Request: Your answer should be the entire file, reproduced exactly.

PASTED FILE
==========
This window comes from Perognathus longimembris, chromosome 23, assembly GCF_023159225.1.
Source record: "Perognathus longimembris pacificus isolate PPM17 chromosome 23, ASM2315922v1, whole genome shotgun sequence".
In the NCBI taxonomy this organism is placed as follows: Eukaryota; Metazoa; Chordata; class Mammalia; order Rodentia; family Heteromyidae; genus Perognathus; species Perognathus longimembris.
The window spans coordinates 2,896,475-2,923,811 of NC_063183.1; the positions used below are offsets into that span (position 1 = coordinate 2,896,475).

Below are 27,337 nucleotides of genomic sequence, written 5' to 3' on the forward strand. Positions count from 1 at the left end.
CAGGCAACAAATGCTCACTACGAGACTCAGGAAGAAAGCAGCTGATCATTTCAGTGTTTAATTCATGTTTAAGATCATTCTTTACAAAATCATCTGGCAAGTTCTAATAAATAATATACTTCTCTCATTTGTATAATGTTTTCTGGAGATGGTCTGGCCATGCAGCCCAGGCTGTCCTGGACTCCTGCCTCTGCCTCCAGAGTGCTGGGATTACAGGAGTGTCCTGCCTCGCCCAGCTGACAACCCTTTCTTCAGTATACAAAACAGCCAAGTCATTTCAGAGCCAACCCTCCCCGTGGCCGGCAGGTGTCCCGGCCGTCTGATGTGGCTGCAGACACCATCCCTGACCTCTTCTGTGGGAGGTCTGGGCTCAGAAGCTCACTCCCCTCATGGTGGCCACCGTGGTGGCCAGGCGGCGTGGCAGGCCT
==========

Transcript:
This window comes from Perognathus longimembris, chromosome 23, assembly GCF_023159225.1.
Source record: "Perognathus longimembris pacificus isolate PPM17 chromosome 23, ASM2315922v1, whole genome shotgun sequence".
In the NCBI taxonomy this organism is placed as follows: Eukaryota; Metazoa; Chordata; class Mammalia; order Rodentia; family Heteromyidae; genus Perognathus; species Perognathus longimembris.
The window spans coordinates 2,896,475-2,923,811 of NC_063183.1; the positions used below are offsets into that span (position 1 = coordinate 2,896,475).

Below are 27,337 nucleotides of genomic sequence, written 5' to 3' on the forward strand. Positions count from 1 at the left end.
CAGGCAACAAATGCTCACTACGAGACTCAGGAAGAAAGCAGCTGATCATTTCAGTGTTTAATTCATGTTTAAGATCATTCTTTACAAAATCATCTGGCAAGTTCTAATAAATAATATACTTCTCTCATTTGTATAATGTTTTCTGGAGATGGTCTGGCCATGCAGCCCAGGCTGTCCTGGACTCCTGCCTCTGCCTCCAGAGTGCTGGGATTACAGGAGTGTCCTGCCTCGCCCAGCTGACAACCCTTTCTTCAGTATACAAAACAGCCAAGTCATTTCAGAGCCAACCCTCCCCGTGGCCGGCAGGTGTCCCGGCCGTCTGATGTGGCTGCAGACACCATCCCTGACCTCTTCTGTGGGAGGTCTGGGCTCAGAAGCTCACTCCCCTCATGGTGGCCACCGTGGTGGCCAGGCGGCGTGGCAGGCCT